But I think that’s a lesson most people are familiar with. Here’s one few think about:
People are easily fooled by those they see as “above” them.
Just because someone has an “advanced” degree doesn’t mean they’re brilliant. It might sound counterintuitive and incredulous. But that’s just because most of us grew up with an education system that sells this idea that the further up you go, the smarter you are.
For a long time, that’s how I thought until I met a psychology professor who couldn’t practice psychology.
Several years ago, there was an aviation incident where a passenger was freaking out on a plane mid-flight. The pilots landed the plane. Then the police showed up and arrested the passenger.
A psychology professor wrote an article about it. She opined how the flight attendants should have done more to placate the passenger with a free meal. The professor blamed the pilots for landing the plane, leading to the arrest since it led to an arduous ordeal for the passenger.
I said, “hold on a second. That’s highly presumptuous.” The professor didn’t know how many meals were available, how rowdy the passenger was, or what the general situation was in the cabin. The prof wasn’t there.
In response to my comment, the professor restated their position, completely disregarding all the points I made.
My mind was blown.
That was the moment I realized a PhD doesn’t automatically imply intelligence. How is it that a professor of PSYCHOLOGY could not understand my point of view or have a civilized discussion? It’s such a basic application of psychology. I was baffled.
That’s when I realized it’s too easy to make false idols of those we believe are smarter when they’re just more educated. We risk mindlessly accepting bad ideas. That has real costs, too.
Can you imagine if the airline industry adopted this professor’s suggestion to placate every unruly passenger with a free meal? We’d see an increase in unruly passengers because we’d be rewarding destructive behaviour.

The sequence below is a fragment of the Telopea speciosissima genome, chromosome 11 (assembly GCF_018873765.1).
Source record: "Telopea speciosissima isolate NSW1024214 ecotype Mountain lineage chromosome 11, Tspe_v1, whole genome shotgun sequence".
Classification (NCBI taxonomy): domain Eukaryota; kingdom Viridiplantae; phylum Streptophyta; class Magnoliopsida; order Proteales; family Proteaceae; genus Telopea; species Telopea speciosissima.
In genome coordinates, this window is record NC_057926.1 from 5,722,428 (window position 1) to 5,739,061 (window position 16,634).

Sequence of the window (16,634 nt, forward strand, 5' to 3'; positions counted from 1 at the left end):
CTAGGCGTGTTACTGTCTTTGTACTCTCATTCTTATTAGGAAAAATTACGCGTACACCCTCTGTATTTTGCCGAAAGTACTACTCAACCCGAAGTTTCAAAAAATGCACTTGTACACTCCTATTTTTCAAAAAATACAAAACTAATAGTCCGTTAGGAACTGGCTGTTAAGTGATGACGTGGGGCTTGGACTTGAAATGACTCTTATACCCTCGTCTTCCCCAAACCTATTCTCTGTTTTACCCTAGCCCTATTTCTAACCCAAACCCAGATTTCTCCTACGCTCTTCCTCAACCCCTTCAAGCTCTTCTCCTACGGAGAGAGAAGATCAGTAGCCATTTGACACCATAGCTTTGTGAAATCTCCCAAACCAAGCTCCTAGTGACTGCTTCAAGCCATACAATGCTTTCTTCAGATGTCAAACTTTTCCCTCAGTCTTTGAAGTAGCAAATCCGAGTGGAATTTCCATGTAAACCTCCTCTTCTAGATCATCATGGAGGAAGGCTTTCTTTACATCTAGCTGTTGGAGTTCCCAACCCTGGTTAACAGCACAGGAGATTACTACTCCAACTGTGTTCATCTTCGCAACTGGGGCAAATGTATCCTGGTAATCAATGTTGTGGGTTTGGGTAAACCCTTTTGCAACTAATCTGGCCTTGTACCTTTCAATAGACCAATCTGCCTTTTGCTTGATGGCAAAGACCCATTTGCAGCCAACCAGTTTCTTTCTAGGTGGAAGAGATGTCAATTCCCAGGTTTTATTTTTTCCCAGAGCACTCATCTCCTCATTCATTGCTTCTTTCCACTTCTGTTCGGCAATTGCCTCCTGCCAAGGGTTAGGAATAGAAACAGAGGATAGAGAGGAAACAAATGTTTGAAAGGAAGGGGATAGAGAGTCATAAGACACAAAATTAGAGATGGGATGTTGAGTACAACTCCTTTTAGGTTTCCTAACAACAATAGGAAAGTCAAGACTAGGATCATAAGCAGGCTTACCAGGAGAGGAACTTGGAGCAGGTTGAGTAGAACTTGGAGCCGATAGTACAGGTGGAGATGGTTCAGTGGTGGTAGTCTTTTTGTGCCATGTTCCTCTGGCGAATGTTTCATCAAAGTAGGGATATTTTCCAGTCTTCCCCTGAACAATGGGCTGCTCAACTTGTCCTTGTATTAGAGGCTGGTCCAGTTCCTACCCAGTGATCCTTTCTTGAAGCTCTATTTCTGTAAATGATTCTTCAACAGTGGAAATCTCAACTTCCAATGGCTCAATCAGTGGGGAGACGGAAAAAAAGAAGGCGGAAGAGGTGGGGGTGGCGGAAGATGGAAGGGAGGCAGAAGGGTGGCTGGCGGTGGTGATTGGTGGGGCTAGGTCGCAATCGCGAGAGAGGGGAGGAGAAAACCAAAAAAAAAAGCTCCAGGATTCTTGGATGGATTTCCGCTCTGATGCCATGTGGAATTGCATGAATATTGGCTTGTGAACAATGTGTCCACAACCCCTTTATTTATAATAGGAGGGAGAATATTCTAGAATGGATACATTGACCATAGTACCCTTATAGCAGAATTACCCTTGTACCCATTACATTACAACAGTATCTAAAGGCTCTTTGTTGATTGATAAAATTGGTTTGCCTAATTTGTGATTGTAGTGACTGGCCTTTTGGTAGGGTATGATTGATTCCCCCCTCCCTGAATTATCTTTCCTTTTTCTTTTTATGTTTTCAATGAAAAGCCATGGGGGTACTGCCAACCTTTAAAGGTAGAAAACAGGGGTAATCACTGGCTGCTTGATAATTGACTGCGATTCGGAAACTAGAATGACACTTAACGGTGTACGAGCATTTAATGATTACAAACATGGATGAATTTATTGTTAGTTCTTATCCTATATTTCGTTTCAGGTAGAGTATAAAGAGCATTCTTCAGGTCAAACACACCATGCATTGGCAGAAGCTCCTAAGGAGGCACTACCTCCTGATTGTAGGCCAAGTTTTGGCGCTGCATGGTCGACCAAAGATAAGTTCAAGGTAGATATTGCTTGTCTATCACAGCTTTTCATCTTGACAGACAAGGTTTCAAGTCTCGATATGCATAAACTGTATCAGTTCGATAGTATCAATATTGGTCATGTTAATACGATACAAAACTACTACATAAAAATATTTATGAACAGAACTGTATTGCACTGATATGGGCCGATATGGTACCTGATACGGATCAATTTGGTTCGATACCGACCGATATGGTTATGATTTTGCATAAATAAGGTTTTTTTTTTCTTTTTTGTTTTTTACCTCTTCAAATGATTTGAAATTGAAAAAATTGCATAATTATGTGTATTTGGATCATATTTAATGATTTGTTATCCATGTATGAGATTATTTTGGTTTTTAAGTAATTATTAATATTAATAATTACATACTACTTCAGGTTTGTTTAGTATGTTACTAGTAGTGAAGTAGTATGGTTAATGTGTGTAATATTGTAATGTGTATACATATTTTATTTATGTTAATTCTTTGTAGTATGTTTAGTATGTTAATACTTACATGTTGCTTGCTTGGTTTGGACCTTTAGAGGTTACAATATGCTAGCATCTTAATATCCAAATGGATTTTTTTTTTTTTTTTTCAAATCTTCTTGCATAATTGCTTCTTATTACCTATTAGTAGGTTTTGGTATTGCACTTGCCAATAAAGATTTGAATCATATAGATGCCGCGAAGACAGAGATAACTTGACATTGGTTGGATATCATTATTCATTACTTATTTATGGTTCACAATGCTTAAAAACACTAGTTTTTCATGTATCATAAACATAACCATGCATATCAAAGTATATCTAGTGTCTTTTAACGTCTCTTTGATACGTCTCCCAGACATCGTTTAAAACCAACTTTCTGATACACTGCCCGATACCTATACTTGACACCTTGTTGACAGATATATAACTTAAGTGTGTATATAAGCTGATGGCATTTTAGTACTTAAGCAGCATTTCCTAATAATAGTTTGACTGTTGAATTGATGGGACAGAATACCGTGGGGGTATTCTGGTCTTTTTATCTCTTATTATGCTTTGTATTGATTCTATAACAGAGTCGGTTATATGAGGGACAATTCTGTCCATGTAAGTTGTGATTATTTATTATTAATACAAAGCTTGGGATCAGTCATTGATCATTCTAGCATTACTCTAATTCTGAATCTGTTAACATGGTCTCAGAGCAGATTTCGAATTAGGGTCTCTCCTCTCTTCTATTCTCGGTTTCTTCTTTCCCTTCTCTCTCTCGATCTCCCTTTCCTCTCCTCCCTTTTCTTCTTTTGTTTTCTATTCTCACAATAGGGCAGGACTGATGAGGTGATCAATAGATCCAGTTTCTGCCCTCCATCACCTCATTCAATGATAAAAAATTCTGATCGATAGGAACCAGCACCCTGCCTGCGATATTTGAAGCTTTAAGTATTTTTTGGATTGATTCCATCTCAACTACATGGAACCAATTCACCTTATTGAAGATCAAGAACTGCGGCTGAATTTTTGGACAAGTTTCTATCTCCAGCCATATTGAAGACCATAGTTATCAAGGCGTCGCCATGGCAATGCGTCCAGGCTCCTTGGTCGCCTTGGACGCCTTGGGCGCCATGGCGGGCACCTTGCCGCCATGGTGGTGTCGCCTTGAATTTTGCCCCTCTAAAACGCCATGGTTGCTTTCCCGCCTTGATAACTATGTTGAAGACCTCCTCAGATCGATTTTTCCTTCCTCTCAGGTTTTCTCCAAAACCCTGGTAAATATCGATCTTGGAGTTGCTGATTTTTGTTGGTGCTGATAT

More recently, Harvard professor Francesca Gino was caught authoring research papers with fraudulent data. This is a renowned behavioural scientist. She even wrote articles for popular business magazines like the Harvard Business Review, which I read as far back as 10 years ago. And I know people who have referenced her articles when making decisions, business or otherwise.
But it turns out professors are human beings. And human beings are fallible. Sometimes, the lure of prestige or money entices people to be unethical—education level be damned. Pete Judo dives more into the Gino story here.
This isn’t a slight on professors. I’m just saying we shouldn’t mindlessly accept what someone says just because they have an “advanced” degree. And we need to be careful how we measure superiority and inferiority.
Personally, I don’t like to see others either way. Because I grew up in an era when we were taught to see one another as equals.
We need to get back to that.
If you’re open to it.
I hope you enjoyed this dive Below the Surface of social stratification. Reply to firstname.lastname@example.org if you have questions or comments. I’d love to hear from you.
Thank you for reading. Stay humble. And I’ll see you in the next one.